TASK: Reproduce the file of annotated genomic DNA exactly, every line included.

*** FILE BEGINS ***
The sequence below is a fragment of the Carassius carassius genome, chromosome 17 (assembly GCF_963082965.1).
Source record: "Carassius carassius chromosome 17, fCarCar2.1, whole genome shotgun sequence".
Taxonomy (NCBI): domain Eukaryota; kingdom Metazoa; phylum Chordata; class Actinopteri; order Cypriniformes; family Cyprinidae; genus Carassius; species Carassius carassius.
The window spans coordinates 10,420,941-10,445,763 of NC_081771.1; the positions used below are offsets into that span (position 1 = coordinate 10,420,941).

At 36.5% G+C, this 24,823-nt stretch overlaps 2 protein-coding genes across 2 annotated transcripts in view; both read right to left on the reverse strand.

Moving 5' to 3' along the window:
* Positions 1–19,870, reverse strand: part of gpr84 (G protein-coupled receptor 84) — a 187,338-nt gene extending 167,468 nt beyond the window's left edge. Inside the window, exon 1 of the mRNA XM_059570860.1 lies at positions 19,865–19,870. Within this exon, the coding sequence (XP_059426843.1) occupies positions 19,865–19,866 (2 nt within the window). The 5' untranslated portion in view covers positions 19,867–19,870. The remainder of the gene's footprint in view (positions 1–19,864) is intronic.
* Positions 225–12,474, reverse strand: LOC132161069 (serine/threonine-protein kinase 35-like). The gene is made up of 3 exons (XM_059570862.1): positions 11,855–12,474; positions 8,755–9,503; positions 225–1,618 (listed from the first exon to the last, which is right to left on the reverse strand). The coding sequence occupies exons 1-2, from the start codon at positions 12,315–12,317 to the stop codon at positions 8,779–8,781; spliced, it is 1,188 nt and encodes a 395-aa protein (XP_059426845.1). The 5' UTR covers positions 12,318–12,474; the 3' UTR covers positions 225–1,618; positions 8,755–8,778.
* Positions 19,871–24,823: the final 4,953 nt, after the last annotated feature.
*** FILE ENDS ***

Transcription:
The sequence below is a fragment of the Carassius carassius genome, chromosome 17 (assembly GCF_963082965.1).
Source record: "Carassius carassius chromosome 17, fCarCar2.1, whole genome shotgun sequence".
Taxonomy (NCBI): domain Eukaryota; kingdom Metazoa; phylum Chordata; class Actinopteri; order Cypriniformes; family Cyprinidae; genus Carassius; species Carassius carassius.
The window spans coordinates 10,420,941-10,445,763 of NC_081771.1; the positions used below are offsets into that span (position 1 = coordinate 10,420,941).

At 36.5% G+C, this 24,823-nt stretch overlaps 2 protein-coding genes across 2 annotated transcripts in view; both read right to left on the reverse strand.

Moving 5' to 3' along the window:
* Positions 1–19,870, reverse strand: part of gpr84 (G protein-coupled receptor 84) — a 187,338-nt gene extending 167,468 nt beyond the window's left edge. Inside the window, exon 1 of the mRNA XM_059570860.1 lies at positions 19,865–19,870. Within this exon, the coding sequence (XP_059426843.1) occupies positions 19,865–19,866 (2 nt within the window). The 5' untranslated portion in view covers positions 19,867–19,870. The remainder of the gene's footprint in view (positions 1–19,864) is intronic.
* Positions 225–12,474, reverse strand: LOC132161069 (serine/threonine-protein kinase 35-like). The gene is made up of 3 exons (XM_059570862.1): positions 11,855–12,474; positions 8,755–9,503; positions 225–1,618 (listed from the first exon to the last, which is right to left on the reverse strand). The coding sequence occupies exons 1-2, from the start codon at positions 12,315–12,317 to the stop codon at positions 8,779–8,781; spliced, it is 1,188 nt and encodes a 395-aa protein (XP_059426845.1). The 5' UTR covers positions 12,318–12,474; the 3' UTR covers positions 225–1,618; positions 8,755–8,778.
* Positions 19,871–24,823: the final 4,953 nt, after the last annotated feature.